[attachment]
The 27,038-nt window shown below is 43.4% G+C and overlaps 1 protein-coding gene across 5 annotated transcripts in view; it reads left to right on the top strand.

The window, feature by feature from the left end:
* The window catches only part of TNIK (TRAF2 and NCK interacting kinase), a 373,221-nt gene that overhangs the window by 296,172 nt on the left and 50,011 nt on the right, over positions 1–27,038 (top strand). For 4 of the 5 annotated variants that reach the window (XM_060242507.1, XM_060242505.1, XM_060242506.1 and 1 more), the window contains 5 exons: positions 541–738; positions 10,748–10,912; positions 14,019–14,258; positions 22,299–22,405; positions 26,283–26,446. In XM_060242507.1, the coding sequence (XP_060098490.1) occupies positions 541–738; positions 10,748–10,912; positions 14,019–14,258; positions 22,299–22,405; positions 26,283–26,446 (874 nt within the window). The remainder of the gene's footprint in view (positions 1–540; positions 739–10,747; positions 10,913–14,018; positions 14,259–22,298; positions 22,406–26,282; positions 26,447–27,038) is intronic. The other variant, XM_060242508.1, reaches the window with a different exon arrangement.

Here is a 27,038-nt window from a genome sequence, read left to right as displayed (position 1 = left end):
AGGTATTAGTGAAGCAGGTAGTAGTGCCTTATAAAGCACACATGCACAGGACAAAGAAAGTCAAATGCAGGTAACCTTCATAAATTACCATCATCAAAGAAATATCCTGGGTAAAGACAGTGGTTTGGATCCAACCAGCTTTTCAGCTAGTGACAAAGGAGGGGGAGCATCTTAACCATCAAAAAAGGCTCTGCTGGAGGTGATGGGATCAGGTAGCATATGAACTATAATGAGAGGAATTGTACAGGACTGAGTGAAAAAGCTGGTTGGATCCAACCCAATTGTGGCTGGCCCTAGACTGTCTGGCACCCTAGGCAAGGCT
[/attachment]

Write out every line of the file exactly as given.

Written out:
The 27,038-nt window shown below is 43.4% G+C and overlaps 1 protein-coding gene across 5 annotated transcripts in view; it reads left to right on the top strand.

The window, feature by feature from the left end:
* The window catches only part of TNIK (TRAF2 and NCK interacting kinase), a 373,221-nt gene that overhangs the window by 296,172 nt on the left and 50,011 nt on the right, over positions 1–27,038 (top strand). For 4 of the 5 annotated variants that reach the window (XM_060242507.1, XM_060242505.1, XM_060242506.1 and 1 more), the window contains 5 exons: positions 541–738; positions 10,748–10,912; positions 14,019–14,258; positions 22,299–22,405; positions 26,283–26,446. In XM_060242507.1, the coding sequence (XP_060098490.1) occupies positions 541–738; positions 10,748–10,912; positions 14,019–14,258; positions 22,299–22,405; positions 26,283–26,446 (874 nt within the window). The remainder of the gene's footprint in view (positions 1–540; positions 739–10,747; positions 10,913–14,018; positions 14,259–22,298; positions 22,406–26,282; positions 26,447–27,038) is intronic. The other variant, XM_060242508.1, reaches the window with a different exon arrangement.

Here is a 27,038-nt window from a genome sequence, read left to right as displayed (position 1 = left end):
AGGTATTAGTGAAGCAGGTAGTAGTGCCTTATAAAGCACACATGCACAGGACAAAGAAAGTCAAATGCAGGTAACCTTCATAAATTACCATCATCAAAGAAATATCCTGGGTAAAGACAGTGGTTTGGATCCAACCAGCTTTTCAGCTAGTGACAAAGGAGGGGGAGCATCTTAACCATCAAAAAAGGCTCTGCTGGAGGTGATGGGATCAGGTAGCATATGAACTATAATGAGAGGAATTGTACAGGACTGAGTGAAAAAGCTGGTTGGATCCAACCCAATTGTGGCTGGCCCTAGACTGTCTGGCACCCTAGGCAAGGCT